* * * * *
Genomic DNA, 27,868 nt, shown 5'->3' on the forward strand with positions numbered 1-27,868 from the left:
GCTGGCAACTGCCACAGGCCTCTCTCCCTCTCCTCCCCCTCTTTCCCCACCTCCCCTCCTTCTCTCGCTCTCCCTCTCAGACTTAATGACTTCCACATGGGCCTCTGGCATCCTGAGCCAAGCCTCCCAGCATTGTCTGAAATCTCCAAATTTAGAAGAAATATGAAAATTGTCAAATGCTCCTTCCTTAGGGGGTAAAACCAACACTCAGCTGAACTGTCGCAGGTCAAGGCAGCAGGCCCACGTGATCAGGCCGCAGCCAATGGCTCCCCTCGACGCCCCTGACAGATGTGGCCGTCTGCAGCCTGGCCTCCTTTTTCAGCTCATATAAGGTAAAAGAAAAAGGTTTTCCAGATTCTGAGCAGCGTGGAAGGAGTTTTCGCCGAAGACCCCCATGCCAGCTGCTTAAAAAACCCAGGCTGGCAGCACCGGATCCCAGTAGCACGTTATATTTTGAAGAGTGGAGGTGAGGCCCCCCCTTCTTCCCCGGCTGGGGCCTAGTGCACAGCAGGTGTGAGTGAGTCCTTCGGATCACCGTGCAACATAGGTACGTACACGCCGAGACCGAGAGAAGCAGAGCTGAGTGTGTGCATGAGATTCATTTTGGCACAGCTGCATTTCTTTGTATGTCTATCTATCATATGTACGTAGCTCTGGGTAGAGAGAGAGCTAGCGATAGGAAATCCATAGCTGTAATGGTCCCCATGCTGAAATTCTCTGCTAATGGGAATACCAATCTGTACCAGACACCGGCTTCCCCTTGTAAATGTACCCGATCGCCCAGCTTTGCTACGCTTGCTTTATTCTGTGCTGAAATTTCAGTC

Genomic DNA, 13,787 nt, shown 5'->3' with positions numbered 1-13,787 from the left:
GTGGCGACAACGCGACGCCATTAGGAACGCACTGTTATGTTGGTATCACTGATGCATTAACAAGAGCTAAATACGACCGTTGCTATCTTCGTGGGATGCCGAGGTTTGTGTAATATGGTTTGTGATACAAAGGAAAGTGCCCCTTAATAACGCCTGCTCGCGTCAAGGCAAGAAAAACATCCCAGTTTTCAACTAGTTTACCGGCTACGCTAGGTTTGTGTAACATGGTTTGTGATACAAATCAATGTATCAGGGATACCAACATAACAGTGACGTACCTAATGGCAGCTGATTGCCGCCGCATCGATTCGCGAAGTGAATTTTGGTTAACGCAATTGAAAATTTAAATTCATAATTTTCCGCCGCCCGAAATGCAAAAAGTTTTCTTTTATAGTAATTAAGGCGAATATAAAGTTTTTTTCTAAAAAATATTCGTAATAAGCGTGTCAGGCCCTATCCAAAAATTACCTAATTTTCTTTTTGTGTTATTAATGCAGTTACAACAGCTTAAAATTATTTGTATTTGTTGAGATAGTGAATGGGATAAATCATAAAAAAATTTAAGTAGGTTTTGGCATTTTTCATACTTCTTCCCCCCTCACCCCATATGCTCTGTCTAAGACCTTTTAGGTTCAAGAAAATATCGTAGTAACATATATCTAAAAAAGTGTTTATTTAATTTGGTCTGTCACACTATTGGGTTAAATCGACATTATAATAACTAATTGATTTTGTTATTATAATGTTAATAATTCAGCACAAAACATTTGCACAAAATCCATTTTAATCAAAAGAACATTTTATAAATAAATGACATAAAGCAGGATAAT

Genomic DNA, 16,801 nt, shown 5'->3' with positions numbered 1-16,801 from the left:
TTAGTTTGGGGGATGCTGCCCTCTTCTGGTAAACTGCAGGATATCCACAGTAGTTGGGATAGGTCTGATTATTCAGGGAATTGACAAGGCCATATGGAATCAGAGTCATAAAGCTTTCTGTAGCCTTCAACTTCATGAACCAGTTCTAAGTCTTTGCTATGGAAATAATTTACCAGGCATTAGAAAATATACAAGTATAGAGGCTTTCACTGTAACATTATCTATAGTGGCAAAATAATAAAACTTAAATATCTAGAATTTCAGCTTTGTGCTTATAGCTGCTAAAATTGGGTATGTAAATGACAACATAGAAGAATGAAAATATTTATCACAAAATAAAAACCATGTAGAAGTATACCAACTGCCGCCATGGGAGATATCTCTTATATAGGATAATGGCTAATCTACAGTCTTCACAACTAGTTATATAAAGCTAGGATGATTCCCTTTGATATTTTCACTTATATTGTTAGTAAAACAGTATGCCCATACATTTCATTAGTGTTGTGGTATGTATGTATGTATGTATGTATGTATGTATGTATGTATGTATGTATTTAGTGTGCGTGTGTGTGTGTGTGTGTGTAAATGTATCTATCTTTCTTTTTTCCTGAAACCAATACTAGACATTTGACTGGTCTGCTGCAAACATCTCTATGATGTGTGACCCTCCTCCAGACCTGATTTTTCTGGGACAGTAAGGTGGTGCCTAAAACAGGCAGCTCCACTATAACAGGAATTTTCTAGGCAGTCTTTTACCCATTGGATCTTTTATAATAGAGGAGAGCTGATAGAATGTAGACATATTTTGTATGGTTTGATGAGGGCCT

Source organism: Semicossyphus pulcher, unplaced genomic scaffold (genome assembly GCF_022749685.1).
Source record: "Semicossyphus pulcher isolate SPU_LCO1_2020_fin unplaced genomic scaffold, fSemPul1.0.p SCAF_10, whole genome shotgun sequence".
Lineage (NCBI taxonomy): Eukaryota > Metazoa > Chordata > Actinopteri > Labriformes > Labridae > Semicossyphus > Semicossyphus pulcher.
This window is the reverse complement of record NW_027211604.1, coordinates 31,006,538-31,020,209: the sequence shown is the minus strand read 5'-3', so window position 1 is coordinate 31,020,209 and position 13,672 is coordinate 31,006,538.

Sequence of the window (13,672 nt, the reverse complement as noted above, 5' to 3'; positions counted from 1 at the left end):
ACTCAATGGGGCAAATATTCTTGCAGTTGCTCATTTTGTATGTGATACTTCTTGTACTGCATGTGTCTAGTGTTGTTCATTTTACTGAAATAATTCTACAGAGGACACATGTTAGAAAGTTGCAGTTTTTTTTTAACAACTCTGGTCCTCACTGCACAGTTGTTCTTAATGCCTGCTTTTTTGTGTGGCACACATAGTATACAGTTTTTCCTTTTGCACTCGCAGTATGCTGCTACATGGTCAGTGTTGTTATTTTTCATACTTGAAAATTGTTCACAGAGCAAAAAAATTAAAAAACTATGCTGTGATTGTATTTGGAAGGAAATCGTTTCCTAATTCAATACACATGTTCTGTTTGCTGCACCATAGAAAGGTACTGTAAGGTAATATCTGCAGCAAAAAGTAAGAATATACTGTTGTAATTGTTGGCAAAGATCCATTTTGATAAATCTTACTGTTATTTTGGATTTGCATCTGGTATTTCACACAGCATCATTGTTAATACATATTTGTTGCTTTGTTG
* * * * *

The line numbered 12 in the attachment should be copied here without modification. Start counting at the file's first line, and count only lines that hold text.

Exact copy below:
ACTCAATGGGGCAAATATTCTTGCAGTTGCTCATTTTGTATGTGATACTTCTTGTACTGCATGTGTCTAGTGTTGTTCATTTTACTGAAATAATTCTACAGAGGACACATGTTAGAAAGTTGCAGTTTTTTTTTAACAACTCTGGTCCTCACTGCACAGTTGTTCTTAATGCCTGCTTTTTTGTGTGGCACACATAGTATACAGTTTTTCCTTTTGCACTCGCAGTATGCTGCTACATGGTCAGTGTTGTTATTTTTCATACTTGAAAATTGTTCACAGAGCAAAAAAATTAAAAAACTATGCTGTGATTGTATTTGGAAGGAAATCGTTTCCTAATTCAATACACATGTTCTGTTTGCTGCACCATAGAAAGGTACTGTAAGGTAATATCTGCAGCAAAAAGTAAGAATATACTGTTGTAATTGTTGGCAAAGATCCATTTTGATAAATCTTACTGTTATTTTGGATTTGCATCTGGTATTTCACACAGCATCATTGTTAATACATATTTGTTGCTTTGTTG